Hormonally Active Agents in the Environment

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National Academies Press, Feb 3, 2000 - Science - 452 pages
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Some investigators have hypothesized that estrogens and other hormonally active agents found in the environment might be involved in breast cancer increases and sperm count declines in humans as well as deformities and reproductive problems seen in wildlife.

This book looks in detail at the science behind the ominous prospect of "estrogen mimics" threatening health and well-being, from the level of ecosystems and populations to individual people and animals. The committee identifies research needs and offers specific recommendations to decisionmakers.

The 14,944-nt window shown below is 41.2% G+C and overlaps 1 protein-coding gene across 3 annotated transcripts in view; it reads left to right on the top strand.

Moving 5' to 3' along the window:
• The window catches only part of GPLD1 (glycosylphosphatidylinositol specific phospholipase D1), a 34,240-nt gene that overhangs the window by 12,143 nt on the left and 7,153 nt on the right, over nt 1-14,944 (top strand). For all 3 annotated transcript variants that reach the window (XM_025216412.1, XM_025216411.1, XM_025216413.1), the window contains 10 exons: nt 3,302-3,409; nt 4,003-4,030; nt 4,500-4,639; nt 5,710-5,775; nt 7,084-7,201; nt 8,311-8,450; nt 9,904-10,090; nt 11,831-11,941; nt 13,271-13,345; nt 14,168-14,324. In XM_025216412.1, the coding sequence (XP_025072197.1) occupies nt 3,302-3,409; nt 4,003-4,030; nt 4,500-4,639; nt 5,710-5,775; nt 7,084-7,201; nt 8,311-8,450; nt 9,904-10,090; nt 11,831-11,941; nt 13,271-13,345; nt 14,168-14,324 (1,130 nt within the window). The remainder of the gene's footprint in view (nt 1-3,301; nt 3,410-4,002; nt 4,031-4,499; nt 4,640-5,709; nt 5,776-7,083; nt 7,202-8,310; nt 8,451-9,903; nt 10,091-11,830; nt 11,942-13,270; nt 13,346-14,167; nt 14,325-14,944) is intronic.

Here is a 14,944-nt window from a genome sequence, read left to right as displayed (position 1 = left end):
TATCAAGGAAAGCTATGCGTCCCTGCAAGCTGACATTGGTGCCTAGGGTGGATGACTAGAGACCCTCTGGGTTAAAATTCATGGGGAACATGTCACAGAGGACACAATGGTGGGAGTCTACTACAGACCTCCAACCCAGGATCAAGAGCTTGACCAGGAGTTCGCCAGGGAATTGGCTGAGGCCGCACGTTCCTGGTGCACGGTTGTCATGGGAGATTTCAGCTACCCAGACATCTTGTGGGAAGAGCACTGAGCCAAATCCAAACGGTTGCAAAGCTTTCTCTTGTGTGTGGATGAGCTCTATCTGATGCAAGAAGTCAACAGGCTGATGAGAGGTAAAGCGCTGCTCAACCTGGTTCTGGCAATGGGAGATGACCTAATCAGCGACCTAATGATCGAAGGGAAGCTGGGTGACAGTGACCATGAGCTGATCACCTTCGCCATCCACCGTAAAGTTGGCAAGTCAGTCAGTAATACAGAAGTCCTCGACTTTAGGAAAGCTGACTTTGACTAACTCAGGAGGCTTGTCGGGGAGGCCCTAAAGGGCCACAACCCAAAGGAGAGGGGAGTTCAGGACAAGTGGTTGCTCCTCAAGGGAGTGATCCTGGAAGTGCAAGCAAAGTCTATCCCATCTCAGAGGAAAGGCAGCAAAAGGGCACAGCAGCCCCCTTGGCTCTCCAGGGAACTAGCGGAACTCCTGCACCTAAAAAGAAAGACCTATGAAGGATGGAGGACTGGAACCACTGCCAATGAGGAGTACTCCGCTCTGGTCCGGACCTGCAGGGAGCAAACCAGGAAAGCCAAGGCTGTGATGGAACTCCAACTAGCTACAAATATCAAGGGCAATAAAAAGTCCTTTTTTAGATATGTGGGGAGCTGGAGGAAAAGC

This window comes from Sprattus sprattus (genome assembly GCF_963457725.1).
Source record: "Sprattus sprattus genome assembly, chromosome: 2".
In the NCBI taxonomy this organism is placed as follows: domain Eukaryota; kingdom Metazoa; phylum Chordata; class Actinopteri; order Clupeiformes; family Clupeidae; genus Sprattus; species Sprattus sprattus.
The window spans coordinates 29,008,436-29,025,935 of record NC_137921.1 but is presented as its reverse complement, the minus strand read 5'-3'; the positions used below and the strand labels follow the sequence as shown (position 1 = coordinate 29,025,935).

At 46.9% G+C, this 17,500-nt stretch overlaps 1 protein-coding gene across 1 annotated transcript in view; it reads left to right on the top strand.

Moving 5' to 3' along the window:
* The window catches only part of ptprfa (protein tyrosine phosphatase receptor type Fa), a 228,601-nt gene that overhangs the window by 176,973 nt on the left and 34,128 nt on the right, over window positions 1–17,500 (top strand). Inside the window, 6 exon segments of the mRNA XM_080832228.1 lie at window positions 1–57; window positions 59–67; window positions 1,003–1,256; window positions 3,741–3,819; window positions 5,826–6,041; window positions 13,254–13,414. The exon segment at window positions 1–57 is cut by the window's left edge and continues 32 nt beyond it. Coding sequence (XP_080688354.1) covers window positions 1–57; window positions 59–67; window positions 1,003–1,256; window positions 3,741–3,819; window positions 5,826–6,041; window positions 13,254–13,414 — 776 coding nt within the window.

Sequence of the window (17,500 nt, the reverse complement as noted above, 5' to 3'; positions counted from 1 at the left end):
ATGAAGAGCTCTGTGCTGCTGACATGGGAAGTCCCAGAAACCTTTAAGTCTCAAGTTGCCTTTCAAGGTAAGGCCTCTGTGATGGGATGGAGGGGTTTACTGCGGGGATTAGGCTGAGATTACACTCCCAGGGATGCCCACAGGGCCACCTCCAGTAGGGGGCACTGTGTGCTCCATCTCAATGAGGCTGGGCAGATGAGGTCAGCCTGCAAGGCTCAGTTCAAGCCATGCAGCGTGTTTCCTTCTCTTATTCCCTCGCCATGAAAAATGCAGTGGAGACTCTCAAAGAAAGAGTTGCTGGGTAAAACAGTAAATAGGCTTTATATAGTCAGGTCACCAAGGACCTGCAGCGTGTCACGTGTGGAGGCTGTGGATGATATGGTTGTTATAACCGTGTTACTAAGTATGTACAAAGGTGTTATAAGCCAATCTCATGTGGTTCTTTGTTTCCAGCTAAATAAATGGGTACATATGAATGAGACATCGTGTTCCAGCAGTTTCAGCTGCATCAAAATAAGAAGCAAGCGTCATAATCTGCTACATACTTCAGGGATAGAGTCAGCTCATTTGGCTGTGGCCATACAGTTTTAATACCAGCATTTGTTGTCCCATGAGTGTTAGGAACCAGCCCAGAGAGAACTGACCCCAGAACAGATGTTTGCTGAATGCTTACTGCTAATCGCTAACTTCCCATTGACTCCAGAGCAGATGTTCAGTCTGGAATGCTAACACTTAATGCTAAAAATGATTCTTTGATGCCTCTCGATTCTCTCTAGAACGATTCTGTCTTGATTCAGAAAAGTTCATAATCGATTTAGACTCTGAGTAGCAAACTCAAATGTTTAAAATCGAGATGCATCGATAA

This authoritative volume:

  • Critically evaluates the literature on hormonally active agents in the environment and identifies known and suspected toxicologic mechanisms and effects of fish, wildlife, and humans.
  • Examines whether and how exposure to hormonally active agents occurs--in diet, in pharmaceuticals, from industrial releases into the environment--and why the debate centers on estrogens.
  • Identifies significant uncertainties, limitations of knowledge, and weaknesses in the scientific literature.

The book presents a wealth of information and investigates a wide range of examples across the spectrum of life that might be related to these agents.

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